On the other hand, ‘long duration’ sectors will suffer from higher yields, such as services, consumer discretionary products and, most notably technology says Passi. “Companies in this sector do well when yields are falling, not so much when they are rising because investors discount future earnings at a lower rate,” Passi explains, “On money that will be paid in 20 years, I don’t mind that the company is reinvesting and holding back dividends. But rising yields cause a dollar earned in 20 years to be more depreciated.” He compares this to an energy company, an example of a “short duration” play: “You don’t know how it will be in 20 years, but you know their earnings could be strong in the next year or so, and the price of their commodity is going up.”

The other side of the argument is if the rise in yields hinges more on economic growth than on inflation. “In that case, adds Passi, you’ll want to be more balanced in your allocation.” He illustrates his argument with the banking sector. Rising yields that hinge on economic growth more than on inflation are very favourable to banks, especially in the context of a steepening yield curve as we presently witness. “A bank borrows short term at a low rate and lends long term at a higher rate.” The larger that spread, the greater the profit, and with economic growth, lending activity increases. On the other hand, a rise in yields linked to inflation can turn around to bite banks because, in an inflation context, defaults increase, pressing on earnings.

Great Canadian Short Duration

While long-term investors eagerly await the outcome of the inflation vs. growth debate, the advantage appears to have turned toward “short duration” companies. For example, in Canada, since the end of November 2020, Suncor’s (SU) and Canfor’s (CFP) stocks have soared, with the former moving from $11,29 to $20,68, and the latter from $20.83 to $32.14. Royal Bank (RY) rose from $70 to $94.50.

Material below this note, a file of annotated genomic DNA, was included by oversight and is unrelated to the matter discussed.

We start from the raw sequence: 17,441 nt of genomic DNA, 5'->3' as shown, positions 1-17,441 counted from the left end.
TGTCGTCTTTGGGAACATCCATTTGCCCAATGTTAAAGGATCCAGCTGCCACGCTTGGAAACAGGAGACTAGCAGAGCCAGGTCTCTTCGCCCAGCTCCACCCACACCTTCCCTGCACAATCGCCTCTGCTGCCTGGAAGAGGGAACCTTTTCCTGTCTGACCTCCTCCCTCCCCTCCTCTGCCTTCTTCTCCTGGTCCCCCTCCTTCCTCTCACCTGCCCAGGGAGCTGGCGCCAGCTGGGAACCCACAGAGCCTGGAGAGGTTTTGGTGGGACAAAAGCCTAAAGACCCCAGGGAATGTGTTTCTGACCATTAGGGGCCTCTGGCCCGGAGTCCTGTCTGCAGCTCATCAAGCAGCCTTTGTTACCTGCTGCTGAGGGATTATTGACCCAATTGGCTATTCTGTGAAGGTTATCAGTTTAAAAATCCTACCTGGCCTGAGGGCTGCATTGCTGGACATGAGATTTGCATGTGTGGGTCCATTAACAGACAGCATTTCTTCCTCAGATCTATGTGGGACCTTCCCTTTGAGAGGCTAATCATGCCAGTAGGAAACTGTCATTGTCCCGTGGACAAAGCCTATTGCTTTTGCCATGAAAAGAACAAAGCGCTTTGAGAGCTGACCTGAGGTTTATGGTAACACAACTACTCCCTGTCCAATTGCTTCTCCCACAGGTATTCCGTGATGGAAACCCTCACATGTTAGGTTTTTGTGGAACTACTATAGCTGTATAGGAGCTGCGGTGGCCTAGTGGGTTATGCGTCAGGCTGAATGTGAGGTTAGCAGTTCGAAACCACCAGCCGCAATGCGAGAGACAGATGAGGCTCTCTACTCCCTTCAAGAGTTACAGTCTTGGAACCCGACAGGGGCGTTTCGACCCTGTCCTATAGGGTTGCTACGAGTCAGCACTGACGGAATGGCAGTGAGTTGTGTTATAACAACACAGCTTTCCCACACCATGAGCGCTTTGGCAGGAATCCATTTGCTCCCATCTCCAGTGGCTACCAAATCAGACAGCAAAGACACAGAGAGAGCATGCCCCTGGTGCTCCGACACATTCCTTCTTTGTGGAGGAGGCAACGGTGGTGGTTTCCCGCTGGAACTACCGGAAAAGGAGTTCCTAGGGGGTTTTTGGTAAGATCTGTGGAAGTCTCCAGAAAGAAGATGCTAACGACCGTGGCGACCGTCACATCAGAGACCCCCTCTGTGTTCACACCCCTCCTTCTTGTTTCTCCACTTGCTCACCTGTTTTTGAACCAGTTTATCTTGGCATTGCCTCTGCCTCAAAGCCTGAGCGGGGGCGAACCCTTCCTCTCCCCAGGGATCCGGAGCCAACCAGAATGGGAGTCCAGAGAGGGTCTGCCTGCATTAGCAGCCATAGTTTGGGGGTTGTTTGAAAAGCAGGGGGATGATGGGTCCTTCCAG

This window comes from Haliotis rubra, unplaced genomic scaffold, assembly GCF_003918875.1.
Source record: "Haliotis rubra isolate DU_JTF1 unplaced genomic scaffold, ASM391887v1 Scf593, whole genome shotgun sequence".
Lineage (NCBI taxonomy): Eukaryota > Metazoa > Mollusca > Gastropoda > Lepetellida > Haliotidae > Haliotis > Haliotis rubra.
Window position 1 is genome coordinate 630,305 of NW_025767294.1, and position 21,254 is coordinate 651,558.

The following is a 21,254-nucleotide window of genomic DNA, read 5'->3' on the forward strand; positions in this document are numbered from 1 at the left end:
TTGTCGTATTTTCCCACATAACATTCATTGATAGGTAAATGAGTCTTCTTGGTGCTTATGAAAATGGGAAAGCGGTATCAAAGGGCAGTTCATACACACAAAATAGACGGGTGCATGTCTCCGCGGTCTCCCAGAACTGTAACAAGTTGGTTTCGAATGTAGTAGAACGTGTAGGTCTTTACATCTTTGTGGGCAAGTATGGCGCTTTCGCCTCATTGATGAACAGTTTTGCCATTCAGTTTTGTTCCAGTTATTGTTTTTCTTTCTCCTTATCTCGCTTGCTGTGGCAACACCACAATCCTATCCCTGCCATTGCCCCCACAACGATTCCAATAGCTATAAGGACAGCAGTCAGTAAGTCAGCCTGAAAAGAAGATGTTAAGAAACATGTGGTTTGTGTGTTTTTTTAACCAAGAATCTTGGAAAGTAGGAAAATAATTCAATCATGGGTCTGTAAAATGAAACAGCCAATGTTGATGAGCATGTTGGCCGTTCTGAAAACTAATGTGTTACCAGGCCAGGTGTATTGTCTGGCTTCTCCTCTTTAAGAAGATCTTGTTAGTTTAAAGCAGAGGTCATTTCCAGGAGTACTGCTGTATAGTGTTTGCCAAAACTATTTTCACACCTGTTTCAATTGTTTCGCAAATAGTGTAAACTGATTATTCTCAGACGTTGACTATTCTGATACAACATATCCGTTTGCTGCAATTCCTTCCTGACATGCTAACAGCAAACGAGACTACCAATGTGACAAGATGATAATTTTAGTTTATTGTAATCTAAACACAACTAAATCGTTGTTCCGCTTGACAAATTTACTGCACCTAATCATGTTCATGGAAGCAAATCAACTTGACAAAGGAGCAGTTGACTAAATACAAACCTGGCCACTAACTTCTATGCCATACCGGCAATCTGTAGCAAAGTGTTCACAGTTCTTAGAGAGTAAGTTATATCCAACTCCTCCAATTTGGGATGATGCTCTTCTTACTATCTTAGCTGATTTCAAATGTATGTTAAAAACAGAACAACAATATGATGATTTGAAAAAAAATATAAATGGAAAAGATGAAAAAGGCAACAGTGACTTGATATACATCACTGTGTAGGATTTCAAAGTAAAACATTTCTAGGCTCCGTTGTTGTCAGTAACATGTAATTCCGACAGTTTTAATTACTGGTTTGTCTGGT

On the other hand, in that same period, technology stars like Shopify (SHOP) and Facebook (FB) have slowed down considerably, the first gaining only 12%, and the other, 16%. Of course, there are always exceptions, with Tesla’s stock (TSLA) having vaulted by 82%.

The move to “short duration” greatly favours the Canadian stock market, point out Petursson and Passi. “This is a year where Canada could do better than the U.S., Petursson notes, thanks to three sectors: energy, materials and financials.”


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Securities Mentioned in Article

Security NamePriceChange (%)Morningstar Rating
Canfor Corp14.85 CAD5.62Rating
Meta Platforms Inc Class A489.79 USD-1.28Rating
Royal Bank of Canada151.10 CAD-0.27Rating
Shopify Inc Registered Shs -A- Subord Vtg95.32 CAD8.54Rating
Tesla Inc256.56 USD1.55Rating

About Author

Yan Barcelo  is a veteran financial and economic journalist with more than 30 years of experience, Yan writes for many publications in Toronto and in Montreal, including CPA MagazineLes Affaires and Commerce.